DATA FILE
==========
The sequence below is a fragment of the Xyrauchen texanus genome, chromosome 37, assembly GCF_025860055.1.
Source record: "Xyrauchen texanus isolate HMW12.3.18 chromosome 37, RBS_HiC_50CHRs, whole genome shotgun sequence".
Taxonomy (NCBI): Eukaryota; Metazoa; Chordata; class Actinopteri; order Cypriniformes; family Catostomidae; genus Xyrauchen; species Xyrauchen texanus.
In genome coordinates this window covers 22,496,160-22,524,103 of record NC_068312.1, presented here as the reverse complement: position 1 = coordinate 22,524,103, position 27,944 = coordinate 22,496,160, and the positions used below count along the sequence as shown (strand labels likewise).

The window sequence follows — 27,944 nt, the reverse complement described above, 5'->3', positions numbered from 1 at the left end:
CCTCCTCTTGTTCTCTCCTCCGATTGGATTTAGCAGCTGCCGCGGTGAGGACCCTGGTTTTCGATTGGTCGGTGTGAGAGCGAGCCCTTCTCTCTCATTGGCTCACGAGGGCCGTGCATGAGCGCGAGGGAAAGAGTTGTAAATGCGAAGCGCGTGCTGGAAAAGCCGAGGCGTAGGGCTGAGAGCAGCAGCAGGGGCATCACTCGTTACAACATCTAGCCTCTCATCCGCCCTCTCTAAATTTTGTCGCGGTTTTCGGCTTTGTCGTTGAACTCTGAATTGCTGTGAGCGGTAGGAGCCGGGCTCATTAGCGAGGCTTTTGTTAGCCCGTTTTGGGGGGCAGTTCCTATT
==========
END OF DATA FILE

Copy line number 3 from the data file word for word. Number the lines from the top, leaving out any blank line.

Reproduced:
Taxonomy (NCBI): Eukaryota; Metazoa; Chordata; class Actinopteri; order Cypriniformes; family Catostomidae; genus Xyrauchen; species Xyrauchen texanus.